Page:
Alternative cancer treatments: 11 alternative treatments worth a try

Alternative cancer treatments can’t cure your cancer, but they may provide some relief from signs and symptoms. Many people with cancer are interested in trying complementary and alternative cancer treatments. If cancer makes you feel as though you have little control over your health, alternative cancer treatments may offer some hope.

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The Effect of Tai Chi on Health Outcomes in Patients With Chronic Conditions

Four studies evaluated Tai Chi effects on musculoskeletal conditions (Table 3). One RCT of 33 patients with osteoarthritis reported that 12 weeks of Tai Chi practice significantly improved arthritis symptoms, self-efficacy, level of tension, and satisfaction with general health status. Functional capacity (1-leg standing balance, 50-foot (15-m) walking speed, and time to rise from a chair), arthritis self-efficacy, and quality of life (Arthritis Impact Measurement Scale) were measured.

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Tai Chi and Mental Health

My primary research focus is on issues related to chronic pain and chronic illness, such as nursing management of demented patients with chronic pain from osteoarthritis.

 

I am currently funded by the National Institute of Nursing Research to investigate the possible objective measures of chronic pain in elders with osteoarthritis. Many demented patients suffer from chronic pain that may exacerbate existing cognitive impairment and lead to further suffering.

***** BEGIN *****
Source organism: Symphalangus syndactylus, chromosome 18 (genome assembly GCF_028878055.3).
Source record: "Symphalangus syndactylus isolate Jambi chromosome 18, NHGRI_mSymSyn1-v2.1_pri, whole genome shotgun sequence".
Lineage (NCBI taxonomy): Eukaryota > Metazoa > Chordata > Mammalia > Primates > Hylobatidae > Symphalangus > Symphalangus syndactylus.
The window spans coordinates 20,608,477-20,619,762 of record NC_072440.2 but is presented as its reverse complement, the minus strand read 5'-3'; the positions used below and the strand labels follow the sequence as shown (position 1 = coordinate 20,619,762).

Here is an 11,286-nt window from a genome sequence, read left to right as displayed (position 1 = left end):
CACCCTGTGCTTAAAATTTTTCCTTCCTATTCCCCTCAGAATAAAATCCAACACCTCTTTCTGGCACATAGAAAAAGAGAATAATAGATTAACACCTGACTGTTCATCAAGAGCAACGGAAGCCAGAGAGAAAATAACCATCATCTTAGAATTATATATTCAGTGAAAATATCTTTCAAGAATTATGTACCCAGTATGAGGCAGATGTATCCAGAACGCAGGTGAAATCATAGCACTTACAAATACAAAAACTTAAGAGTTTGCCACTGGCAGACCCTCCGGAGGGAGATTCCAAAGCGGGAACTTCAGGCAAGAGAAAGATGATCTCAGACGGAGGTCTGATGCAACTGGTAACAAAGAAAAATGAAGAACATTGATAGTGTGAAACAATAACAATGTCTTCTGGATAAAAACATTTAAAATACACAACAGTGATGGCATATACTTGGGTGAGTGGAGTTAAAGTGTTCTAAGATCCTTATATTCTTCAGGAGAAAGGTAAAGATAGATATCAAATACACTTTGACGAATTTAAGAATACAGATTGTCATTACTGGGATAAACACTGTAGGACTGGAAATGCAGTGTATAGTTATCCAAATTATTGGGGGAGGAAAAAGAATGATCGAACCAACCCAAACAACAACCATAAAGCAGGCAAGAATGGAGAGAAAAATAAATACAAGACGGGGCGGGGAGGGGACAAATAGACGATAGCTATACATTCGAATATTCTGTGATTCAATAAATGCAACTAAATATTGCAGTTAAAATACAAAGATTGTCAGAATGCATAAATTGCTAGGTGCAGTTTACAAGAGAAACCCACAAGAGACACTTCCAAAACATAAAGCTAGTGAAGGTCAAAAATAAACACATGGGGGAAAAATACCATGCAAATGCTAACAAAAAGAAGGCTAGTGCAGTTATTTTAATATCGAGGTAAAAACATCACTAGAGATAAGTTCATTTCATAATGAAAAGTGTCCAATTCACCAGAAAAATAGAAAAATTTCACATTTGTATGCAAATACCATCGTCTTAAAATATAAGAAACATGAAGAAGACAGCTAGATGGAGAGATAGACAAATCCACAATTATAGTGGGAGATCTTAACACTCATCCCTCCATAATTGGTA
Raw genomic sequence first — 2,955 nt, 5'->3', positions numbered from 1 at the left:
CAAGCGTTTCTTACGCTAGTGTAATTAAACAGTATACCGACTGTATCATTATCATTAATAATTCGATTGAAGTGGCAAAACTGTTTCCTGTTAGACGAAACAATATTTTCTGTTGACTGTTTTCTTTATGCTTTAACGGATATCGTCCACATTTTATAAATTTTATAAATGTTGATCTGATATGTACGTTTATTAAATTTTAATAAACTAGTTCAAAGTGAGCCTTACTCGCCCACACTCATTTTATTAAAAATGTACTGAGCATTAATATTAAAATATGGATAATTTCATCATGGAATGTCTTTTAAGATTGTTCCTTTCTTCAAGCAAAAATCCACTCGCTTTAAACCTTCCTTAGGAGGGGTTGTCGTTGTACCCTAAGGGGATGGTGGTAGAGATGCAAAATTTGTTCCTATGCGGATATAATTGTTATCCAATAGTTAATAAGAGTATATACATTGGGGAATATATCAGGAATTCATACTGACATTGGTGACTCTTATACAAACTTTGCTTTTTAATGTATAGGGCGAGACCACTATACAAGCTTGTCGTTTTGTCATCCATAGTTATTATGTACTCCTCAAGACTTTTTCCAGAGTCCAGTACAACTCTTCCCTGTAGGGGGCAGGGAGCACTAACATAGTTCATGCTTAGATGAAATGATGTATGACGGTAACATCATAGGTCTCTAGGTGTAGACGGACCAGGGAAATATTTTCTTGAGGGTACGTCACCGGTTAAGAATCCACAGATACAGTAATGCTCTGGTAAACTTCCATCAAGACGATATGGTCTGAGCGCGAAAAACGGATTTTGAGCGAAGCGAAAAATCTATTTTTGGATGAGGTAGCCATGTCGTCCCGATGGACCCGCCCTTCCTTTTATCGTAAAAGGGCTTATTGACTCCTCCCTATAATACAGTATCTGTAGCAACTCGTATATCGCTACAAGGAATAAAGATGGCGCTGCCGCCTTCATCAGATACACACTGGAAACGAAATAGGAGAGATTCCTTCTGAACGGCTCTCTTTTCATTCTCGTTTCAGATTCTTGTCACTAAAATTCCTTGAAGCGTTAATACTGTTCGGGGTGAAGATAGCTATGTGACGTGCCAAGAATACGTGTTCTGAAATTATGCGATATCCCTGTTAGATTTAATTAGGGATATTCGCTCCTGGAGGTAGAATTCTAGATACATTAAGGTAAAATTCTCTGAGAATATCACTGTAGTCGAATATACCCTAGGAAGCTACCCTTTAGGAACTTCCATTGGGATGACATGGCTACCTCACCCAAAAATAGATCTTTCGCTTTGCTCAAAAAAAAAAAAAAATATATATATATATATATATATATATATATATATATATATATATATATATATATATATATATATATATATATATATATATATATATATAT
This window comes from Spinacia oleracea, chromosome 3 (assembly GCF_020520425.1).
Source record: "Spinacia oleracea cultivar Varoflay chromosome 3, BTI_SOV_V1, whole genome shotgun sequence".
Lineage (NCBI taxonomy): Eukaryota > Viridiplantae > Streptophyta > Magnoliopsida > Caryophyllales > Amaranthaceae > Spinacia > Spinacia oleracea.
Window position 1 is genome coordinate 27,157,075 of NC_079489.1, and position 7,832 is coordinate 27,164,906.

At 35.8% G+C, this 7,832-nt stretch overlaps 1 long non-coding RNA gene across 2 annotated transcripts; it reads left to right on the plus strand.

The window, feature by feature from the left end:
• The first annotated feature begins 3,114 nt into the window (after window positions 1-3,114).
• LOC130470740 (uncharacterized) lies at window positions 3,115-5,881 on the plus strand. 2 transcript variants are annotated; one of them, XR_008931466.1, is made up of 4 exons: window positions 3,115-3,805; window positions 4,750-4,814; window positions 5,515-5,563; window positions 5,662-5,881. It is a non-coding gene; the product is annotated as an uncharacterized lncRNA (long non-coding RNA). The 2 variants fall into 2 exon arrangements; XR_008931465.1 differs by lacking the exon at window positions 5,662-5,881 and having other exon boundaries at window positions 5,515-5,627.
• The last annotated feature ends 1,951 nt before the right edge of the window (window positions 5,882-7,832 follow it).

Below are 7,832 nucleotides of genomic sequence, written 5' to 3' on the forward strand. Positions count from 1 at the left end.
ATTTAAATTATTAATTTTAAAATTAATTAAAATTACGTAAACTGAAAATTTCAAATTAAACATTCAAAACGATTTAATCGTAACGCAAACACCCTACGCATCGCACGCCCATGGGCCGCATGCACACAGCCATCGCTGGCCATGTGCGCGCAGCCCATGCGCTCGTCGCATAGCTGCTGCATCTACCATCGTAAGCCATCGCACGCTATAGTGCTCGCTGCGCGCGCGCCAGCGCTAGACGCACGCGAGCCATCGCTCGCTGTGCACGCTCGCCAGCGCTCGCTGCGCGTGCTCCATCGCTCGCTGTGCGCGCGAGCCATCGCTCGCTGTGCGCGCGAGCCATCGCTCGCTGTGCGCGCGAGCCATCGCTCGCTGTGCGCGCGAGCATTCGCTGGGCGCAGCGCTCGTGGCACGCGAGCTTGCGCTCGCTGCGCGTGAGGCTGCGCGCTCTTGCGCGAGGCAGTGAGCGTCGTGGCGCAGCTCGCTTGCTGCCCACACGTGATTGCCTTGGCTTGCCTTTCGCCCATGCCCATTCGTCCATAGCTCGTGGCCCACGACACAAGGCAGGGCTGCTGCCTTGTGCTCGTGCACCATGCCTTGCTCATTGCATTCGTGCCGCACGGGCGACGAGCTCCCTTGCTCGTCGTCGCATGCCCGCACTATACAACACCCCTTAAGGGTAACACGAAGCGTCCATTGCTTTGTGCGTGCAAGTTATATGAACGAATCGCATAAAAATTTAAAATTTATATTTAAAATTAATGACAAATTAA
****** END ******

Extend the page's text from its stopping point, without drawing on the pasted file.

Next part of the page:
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Tai chi helps older adults get good night’s sleep

By Anne Harding NEW YORK (Reuters Health) – Regular practice of tai chi chih, a Westernized version of the ancient Chinese martial art of tai chi, can help older people rest easier at night, according to a study in the journal Sleep. Nearly two-thirds of people who learned the slow, gentle tai chi chih moves experienced significant improvements in sleep quality, compared to about one-third of those who participated in health education sessions that included information on how to get a better night’s rest.

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Tai Chi For Elders: Improving Balance And Reducing The Risk Of Falls

Thirty-percent of ambulatory seniors over the age of 65 living in a community fall every year. Another 50% of the same age group living in long-term care facilities suffer from at least one fall annually. One in 10 of these falls in turn results in a fracture.1 Falls represent the leading cause of death for people over 65 and the number of fall-related deaths continues to increase with every passing year.

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